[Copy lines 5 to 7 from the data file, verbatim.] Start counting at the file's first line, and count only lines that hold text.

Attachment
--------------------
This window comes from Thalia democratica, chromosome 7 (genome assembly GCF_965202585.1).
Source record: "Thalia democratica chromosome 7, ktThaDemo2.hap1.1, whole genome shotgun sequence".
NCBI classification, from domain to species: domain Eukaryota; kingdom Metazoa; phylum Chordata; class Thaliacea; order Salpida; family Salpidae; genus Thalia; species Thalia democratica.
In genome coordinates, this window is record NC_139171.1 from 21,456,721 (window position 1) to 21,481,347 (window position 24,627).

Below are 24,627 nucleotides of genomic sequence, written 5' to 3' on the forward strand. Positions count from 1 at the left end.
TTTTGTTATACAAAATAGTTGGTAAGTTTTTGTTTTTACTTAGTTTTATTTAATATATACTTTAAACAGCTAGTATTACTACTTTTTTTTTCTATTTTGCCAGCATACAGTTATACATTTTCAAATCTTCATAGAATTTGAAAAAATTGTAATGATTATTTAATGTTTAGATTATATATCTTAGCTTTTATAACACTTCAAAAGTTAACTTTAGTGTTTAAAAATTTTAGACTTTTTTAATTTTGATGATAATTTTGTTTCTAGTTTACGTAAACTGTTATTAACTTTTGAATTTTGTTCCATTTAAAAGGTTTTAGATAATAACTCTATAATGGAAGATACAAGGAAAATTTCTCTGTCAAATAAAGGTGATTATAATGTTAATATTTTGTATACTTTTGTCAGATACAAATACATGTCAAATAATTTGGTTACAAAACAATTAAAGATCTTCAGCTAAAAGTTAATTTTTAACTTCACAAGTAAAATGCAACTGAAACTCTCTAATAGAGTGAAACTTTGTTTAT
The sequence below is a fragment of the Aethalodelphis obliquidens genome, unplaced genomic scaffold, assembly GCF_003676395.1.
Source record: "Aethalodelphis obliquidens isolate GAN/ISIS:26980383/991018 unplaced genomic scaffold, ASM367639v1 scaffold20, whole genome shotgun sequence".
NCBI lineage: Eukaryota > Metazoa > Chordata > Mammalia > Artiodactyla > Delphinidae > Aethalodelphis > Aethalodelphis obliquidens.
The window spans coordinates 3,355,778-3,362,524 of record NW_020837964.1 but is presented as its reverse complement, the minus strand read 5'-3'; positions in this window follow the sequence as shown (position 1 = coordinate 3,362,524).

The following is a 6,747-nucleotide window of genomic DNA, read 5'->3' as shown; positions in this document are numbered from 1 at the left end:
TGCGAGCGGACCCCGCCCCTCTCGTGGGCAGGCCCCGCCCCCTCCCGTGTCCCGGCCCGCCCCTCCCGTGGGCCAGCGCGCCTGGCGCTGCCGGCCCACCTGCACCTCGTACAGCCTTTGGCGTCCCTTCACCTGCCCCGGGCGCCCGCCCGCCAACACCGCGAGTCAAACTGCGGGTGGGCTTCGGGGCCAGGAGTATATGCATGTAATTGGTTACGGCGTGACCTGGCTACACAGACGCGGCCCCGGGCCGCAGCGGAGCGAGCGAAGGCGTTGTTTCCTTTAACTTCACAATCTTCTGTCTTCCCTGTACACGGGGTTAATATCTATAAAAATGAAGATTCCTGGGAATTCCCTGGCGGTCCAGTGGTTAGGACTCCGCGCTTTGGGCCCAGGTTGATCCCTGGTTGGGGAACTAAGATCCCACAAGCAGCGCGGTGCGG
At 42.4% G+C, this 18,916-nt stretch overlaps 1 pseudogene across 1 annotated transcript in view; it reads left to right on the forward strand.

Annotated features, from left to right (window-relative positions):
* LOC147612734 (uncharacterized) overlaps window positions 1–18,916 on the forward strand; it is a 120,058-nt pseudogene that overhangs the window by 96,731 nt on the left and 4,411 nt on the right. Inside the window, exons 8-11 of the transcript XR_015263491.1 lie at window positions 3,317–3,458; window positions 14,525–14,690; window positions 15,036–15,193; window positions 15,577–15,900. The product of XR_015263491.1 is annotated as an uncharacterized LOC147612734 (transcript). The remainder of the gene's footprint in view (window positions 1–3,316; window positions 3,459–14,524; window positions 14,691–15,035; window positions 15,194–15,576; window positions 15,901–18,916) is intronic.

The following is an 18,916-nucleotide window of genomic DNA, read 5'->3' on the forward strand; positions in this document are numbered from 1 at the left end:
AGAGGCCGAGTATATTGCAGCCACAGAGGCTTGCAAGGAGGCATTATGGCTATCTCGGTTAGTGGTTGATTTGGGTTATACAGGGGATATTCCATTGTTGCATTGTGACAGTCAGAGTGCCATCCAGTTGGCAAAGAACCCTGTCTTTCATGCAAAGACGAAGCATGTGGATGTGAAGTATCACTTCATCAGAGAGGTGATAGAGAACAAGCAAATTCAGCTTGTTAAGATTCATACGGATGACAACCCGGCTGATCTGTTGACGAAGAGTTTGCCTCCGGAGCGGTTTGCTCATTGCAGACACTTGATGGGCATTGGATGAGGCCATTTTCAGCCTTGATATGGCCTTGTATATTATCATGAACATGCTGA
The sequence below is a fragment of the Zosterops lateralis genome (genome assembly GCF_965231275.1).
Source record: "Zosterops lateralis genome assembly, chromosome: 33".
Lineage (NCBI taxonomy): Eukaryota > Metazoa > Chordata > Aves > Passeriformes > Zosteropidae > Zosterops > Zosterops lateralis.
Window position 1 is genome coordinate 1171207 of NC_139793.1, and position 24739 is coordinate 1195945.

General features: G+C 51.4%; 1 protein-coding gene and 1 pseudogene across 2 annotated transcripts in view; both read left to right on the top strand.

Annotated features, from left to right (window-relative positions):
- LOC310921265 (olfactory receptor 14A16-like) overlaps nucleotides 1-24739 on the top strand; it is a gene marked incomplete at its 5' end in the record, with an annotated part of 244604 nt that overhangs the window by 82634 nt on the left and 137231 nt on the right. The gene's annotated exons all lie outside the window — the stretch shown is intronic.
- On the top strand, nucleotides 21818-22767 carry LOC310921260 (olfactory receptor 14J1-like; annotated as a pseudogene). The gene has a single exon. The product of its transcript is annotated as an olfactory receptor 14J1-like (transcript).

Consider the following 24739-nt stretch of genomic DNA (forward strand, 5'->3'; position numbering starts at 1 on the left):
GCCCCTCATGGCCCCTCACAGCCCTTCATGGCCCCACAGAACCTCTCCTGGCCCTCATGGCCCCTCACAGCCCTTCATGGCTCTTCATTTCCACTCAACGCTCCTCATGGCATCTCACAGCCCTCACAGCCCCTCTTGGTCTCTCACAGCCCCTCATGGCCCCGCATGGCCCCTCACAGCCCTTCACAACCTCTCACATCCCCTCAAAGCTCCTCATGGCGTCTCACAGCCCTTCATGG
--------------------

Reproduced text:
Below are 24,627 nucleotides of genomic sequence, written 5' to 3' on the forward strand. Positions count from 1 at the left end.
TTTTGTTATACAAAATAGTTGGTAAGTTTTTGTTTTTACTTAGTTTTATTTAATATATACTTTAAACAGCTAGTATTACTACTTTTTTTTTCTATTTTGCCAGCATACAGTTATACATTTTCAAATCTTCATAGAATTTGAAAAAATTGTAATGATTATTTAATGTTTAGATTATATATCTTAGCTTTTATAACACTTCAAAAGTTAACTTTAGTGTTTAAAAATTTTAGACTTTTTTAATTTTGATGATAATTTTGTTTCTAGTTTACGTAAACTGTTATTAACTTTTGAATTTTGTTCCATTTAAAAGGTTTTAGATAATAACTCTATAATGGAAGATACAAGGAAAATTTCTCTGTCAAATAAAGGTGATTATAATGTTAATATTTTGTATACTTTTGTCAGATACAAATACATGTCAAATAATTTGGTTACAAAACAATTAAAGATCTTCAGCTAAAAGTTAATTTTTAACTTCACAAGTAAAATGCAACTGAAACTCTCTAATAGAGTGAAACTTTGTTTAT
The sequence below is a fragment of the Aethalodelphis obliquidens genome, unplaced genomic scaffold, assembly GCF_003676395.1.